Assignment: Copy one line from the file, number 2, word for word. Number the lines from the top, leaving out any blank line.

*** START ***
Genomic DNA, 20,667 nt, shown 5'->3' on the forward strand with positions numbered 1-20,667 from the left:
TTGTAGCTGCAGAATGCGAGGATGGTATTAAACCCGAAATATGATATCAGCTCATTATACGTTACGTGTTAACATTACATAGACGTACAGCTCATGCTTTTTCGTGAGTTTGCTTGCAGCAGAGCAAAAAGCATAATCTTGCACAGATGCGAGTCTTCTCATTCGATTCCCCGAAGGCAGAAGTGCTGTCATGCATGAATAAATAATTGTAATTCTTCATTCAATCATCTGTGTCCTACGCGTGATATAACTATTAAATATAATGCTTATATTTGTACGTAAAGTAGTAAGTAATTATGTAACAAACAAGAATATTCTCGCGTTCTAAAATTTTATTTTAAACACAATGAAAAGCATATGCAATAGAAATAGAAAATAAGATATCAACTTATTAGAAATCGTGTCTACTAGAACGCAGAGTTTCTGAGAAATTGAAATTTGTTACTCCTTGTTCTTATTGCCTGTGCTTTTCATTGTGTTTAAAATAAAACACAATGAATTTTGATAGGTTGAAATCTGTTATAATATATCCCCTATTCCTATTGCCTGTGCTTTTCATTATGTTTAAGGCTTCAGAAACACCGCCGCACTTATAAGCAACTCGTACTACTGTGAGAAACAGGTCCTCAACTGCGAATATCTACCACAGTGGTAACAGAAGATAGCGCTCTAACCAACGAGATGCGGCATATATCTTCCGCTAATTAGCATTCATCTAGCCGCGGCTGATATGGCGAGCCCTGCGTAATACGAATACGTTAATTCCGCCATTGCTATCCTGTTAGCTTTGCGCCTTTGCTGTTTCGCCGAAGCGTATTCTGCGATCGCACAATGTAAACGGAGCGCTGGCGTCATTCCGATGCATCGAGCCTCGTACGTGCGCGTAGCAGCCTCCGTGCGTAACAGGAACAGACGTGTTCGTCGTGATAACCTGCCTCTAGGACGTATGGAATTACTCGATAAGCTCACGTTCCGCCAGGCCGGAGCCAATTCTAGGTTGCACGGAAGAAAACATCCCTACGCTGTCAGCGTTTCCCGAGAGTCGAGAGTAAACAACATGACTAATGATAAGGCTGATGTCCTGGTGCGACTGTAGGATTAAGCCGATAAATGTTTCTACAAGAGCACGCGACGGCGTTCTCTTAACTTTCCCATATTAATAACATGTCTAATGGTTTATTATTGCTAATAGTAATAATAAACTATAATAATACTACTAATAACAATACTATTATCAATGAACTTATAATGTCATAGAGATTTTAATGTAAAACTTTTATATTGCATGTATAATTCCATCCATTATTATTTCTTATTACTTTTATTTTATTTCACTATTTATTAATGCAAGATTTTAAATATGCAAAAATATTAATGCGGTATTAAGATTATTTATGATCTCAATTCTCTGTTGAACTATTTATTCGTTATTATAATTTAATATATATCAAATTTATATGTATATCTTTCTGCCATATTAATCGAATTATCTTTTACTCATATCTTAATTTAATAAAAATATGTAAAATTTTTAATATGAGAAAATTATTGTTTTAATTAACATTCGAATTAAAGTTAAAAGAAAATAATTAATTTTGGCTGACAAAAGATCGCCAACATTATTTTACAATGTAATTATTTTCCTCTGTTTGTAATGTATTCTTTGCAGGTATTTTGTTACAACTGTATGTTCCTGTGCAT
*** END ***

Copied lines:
TTGTAGCTGCAGAATGCGAGGATGGTATTAAACCCGAAATATGATATCAGCTCATTATACGTTACGTGTTAACATTACATAGACGTACAGCTCATGCTTTTTCGTGAGTTTGCTTGCAGCAGAGCAAAAAGCATAATCTTGCACAGATGCGAGTCTTCTCATTCGATTCCCCGAAGGCAGAAGTGCTGTCATGCATGAATAAATAATTGTAATTCTTCATTCAATCATCTGTGTCCTACGCGTGATATAACTATTAAATATAATGCTTATATTTGTACGTAAAGTAGTAAGTAATTATGTAACAAACAAGAATATTCTCGCGTTCTAAAATTTTATTTTAAACACAATGAAAAGCATATGCAATAGAAATAGAAAATAAGATATCAACTTATTAGAAATCGTGTCTACTAGAACGCAGAGTTTCTGAGAAATTGAAATTTGTTACTCCTTGTTCTTATTGCCTGTGCTTTTCATTGTGTTTAAAATAAAACACAATGAATTTTGATAGGTTGAAATCTGTTATAATATATCCCCTATTCCTATTGCCTGTGCTTTTCATTATGTTTAAGGCTTCAGAAACACCGCCGCACTTATAAGCAACTCGTACTACTGTGAGAAACAGGTCCTCAACTGCGAATATCTACCACAGTGGTAACAGAAGATAGCGCTCTAACCAACGAGATGCGGCATATATCTTCCGCTAATTAGCATTCATCTAGCCGCGGCTGATATGGCGAGCCCTGCGTAATACGAATACGTTAATTCCGCCATTGCTATCCTGTTAGCTTTGCGCCTTTGCTGTTTCGCCGAAGCGTATTCTGCGATCGCACAATGTAAACGGAGCGCTGGCGTCATTCCGATGCATCGAGCCTCGTACGTGCGCGTAGCAGCCTCCGTGCGTAACAGGAACAGACGTGTTCGTCGTGATAACCTGCCTCTAGGACGTATGGAATTACTCGATAAGCTCACGTTCCGCCAGGCCGGAGCCAATTCTAGGTTGCACGGAAGAAAACATCCCTACGCTGTCAGCGTTTCCCGAGAGTCGAGAGTAAACAACATGACTAATGATAAGGCTGATGTCCTGGTGCGACTGTAGGATTAAGCCGATAAATGTTTCTACAAGAGCACGCGACGGCGTTCTCTTAACTTTCCCATATTAATAACATGTCTAATGGTTTATTATTGCTAATAGTAATAATAAACTATAATAATACTACTAATAACAATACTATTATCAATGAACTTATAATGTCATAGAGATTTTAATGTAAAACTTTTATATTGCATGTATAATTCCATCCATTATTATTTCTTATTACTTTTATTTTATTTCACTATTTATTAATGCAAGATTTTAAATATGCAAAAATATTAATGCGGTATTAAGATTATTTATGATCTCAATTCTCTGTTGAACTATTTATTCGTTATTATAATTTAATATATATCAAATTTATATGTATATCTTTCTGCCATATTAATCGAATTATCTTTTACTCATATCTTAATTTAATAAAAATATGTAAAATTTTTAATATGAGAAAATTATTGTTTTAATTAACATTCGAATTAAAGTTAAAAGAAAATAATTAATTTTGGCTGACAAAAGATCGCCAACATTATTTTACAATGTAATTATTTTCCTCTGTTTGTAATGTATTCTTTGCAGGTATTTTGTTACAACTGTATGTTCCTGTGCAT